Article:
Bombay High Court: In a petition filed by two convicts (‘petitioners’) challenging an order dated 09-07-2021 passed by Home Department, Government of Maharashtra directing their release after completion of 24 years of imprisonment including remission, as there are two different categories of crimes based on which remission is granted and their case seems to fall in a category having lesser year of imprisonment than 24 years as granted vide the impugned order, a Division Bench of Revati Mohite Dere and Madhav J Jamdar, JJ. held that even if it is assumed that the petitioners’ case falls under both the categories namely category no. 4 (c) and category no. 4 (d) of Guidelines dated 15-03-2010 (‘2010 Guidelines’), then also, the more beneficial category i.e., category no. 4 (c) will apply to the Petitioners’ case.
The petitioner claimed that the incident in question has taken place on account of a rivalry between two trade unions namely Mumbai Labour Union and Bhartiya Kamgar Sena. The deceased was a member of the Mumbai Labour Union, whereas, both, the Petitioners belonged to the Bhartiya Kamgar Sena. Petitioners i.e., Uday Dhaku Sutar and Ranjay Laxman Sawant (Accused 1 and 3) alongwith Prakash Yeragi (Accused 2), thus, were convicted for the offences punishable under Section 302 read with 34 of Penal Code, 1860 and were sentenced to suffer rigorous imprisonment for life.
Counsel for petitioners submitted that category 4 (c) of Guidelines dated 15th March, 2010 applies to the present case, whereas, the contention of the State is that category 4 (d) of said 2010 Guidelines is applicable.
Category 4 (c) covers Murder resulting from trade union activities and business rivalry mentioning 22 years as the period of imprisonment to be undergone including remission subject to a minimum of 14 years of actual imprisonment including set off period whereas Category 4 (d) covers murder committed by more than 1 person and mentions 22 years as the said period.
The Court noted that in the present case, murder has been committed by three persons, however, Guideline no. 4 (c) specifically contemplates murder resulting from trade union activities and does not further prescribe that the same will apply only if a murder has been committed by one person. What is relevant is murder should have been committed as a result of trade union activities and therefore, whether murder has been committed by more than one person/group of persons is totally irrelevant.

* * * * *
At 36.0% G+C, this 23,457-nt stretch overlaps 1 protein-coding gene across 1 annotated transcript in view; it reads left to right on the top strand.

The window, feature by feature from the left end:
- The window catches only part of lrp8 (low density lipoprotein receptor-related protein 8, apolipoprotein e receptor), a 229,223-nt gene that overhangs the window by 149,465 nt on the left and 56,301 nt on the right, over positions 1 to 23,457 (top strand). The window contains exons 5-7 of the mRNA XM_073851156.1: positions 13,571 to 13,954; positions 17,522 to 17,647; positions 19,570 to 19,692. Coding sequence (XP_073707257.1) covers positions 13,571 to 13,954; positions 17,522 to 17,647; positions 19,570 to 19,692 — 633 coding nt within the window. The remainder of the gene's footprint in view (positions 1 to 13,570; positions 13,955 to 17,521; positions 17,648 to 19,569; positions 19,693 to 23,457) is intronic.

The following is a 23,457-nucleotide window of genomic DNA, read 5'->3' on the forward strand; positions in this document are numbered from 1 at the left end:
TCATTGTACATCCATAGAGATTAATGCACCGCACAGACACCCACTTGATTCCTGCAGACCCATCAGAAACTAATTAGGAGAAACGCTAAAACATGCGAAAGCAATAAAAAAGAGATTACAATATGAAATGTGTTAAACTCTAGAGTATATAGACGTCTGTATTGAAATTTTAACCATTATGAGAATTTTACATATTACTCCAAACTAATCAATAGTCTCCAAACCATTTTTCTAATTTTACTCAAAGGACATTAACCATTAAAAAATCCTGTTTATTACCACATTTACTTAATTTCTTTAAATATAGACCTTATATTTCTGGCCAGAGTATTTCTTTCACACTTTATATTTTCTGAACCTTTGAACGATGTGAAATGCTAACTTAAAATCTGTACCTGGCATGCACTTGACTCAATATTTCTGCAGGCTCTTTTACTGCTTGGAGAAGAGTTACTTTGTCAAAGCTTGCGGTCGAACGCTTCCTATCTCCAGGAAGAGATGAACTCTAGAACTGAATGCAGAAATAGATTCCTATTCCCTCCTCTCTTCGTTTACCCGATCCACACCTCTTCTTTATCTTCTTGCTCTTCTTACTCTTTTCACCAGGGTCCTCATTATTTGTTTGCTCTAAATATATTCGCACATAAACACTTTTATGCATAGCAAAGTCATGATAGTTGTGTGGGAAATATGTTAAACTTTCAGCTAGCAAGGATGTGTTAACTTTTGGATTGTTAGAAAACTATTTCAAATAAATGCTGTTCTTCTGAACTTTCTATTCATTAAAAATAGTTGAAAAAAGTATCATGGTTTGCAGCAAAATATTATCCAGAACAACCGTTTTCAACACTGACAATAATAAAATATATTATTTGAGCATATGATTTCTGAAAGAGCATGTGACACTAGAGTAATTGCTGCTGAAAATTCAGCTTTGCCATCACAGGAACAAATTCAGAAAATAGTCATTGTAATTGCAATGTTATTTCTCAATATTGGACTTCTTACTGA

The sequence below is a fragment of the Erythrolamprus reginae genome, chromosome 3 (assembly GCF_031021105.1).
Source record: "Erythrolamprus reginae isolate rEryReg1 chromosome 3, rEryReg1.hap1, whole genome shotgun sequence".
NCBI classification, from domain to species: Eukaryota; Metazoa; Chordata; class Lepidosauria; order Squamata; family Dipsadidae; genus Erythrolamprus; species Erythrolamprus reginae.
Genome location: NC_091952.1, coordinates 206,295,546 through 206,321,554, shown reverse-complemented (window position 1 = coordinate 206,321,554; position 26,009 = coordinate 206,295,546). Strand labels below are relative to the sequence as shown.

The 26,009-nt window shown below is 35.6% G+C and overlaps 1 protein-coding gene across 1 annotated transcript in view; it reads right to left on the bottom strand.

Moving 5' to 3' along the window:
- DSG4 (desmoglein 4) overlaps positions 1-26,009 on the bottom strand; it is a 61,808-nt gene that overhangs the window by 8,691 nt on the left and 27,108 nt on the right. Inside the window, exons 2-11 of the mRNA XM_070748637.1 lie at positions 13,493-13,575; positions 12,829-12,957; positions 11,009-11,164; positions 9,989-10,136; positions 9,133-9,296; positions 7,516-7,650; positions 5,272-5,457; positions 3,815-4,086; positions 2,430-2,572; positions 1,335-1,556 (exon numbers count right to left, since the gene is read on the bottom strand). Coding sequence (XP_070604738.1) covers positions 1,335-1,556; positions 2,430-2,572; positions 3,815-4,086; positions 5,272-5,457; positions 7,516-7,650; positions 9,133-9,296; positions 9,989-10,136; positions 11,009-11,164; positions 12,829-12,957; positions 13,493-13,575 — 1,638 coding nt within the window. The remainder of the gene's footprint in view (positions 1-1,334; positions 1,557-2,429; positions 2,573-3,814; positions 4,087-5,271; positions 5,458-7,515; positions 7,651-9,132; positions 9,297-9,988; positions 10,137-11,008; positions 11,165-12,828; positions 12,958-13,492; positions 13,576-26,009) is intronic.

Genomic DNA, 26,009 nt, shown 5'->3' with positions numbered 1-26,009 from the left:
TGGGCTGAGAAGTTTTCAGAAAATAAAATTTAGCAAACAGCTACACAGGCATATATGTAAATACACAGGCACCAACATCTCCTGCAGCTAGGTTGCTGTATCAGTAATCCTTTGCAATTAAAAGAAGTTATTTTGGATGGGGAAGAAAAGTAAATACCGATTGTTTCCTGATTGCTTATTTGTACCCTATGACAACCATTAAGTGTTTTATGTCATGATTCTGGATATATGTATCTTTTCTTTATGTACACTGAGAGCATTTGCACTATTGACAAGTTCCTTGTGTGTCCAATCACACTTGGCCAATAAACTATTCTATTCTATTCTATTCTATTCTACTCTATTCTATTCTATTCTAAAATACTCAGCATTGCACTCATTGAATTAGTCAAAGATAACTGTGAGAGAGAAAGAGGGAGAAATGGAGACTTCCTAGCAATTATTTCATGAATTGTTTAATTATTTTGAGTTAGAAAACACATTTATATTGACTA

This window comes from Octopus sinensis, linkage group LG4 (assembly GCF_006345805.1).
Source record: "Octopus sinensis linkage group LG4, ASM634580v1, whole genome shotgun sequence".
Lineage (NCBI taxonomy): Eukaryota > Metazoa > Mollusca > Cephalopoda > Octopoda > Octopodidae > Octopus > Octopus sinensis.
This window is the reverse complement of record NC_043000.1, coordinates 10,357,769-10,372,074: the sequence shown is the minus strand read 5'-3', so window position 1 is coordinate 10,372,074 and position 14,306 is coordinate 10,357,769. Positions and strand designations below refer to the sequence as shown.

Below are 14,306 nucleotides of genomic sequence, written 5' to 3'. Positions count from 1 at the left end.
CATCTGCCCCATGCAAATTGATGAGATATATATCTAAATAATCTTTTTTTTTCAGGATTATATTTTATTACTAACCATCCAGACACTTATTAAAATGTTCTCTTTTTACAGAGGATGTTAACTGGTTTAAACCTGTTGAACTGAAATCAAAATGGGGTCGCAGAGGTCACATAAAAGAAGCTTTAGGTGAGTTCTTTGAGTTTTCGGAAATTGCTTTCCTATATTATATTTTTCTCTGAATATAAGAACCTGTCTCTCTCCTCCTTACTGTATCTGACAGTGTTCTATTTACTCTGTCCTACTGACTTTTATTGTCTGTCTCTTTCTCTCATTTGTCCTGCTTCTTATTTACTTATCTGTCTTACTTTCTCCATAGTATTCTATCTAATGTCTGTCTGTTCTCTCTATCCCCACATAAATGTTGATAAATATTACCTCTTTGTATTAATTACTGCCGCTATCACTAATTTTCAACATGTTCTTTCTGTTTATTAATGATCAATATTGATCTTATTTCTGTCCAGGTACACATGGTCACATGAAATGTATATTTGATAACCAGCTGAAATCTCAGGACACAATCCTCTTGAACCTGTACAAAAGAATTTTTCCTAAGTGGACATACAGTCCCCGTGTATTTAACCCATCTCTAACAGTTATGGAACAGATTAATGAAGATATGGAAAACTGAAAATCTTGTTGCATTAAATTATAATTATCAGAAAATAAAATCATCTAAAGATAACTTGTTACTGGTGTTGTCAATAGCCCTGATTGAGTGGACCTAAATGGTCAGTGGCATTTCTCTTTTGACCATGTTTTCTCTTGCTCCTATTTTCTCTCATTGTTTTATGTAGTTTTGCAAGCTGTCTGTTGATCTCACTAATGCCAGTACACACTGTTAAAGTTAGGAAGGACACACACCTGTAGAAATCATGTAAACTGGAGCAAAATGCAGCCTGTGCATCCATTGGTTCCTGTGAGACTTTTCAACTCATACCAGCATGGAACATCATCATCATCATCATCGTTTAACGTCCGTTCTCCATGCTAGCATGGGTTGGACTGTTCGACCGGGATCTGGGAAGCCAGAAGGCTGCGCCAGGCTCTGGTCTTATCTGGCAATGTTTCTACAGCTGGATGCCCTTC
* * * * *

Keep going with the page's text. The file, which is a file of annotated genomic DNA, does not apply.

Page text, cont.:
Placing reliance on State of Haryana v. Jagdish, (2010) 4 SCC 216, wherein the Court observed that “In case a liberal policy prevails on the date of consideration of the case of a “lifer” for premature release, he should be given benefit thereof.”
The Court remarked that it has been held by Supreme Court that in case of convicts the policy which was prevalent when the conviction takes place will apply and if any other liberal policy prevails on the date of consideration of case for premature release, then such policy will apply. The said principle of giving benefit to the convict of beneficial policy certainly applies to the two different policies/guidelines but the same will also apply to the categories in the same policy/guidelines, if case falls under both the categories.
Thus, the Court held that the present case is squarely governed by Guideline no. 4 (c) of Guidelines 2010, as the murder took place as a result of trade union activities and thereby quashed the impugned order.
[Uday Dhaku Sutar v. The State of Maharashtra, 2022 SCC OnLine Bom 2839, decided on 08-09-2022]
Advocates who appeared in this case:
Mr. Rupesh Jaiswal, Advocate, for the Petitioner in both the Writ Petitions;
Mr. J. P. Yagnik, APP, Advocate, for the Respondent-State in Writ Petition No. 4544 of 2021;
Ms. M. H. Mhatre, APP, Advocate, for the Respondent-State in Writ Petition No. 4545 of 2021.
*Arunima Bose, Editorial Assistant has put this report together.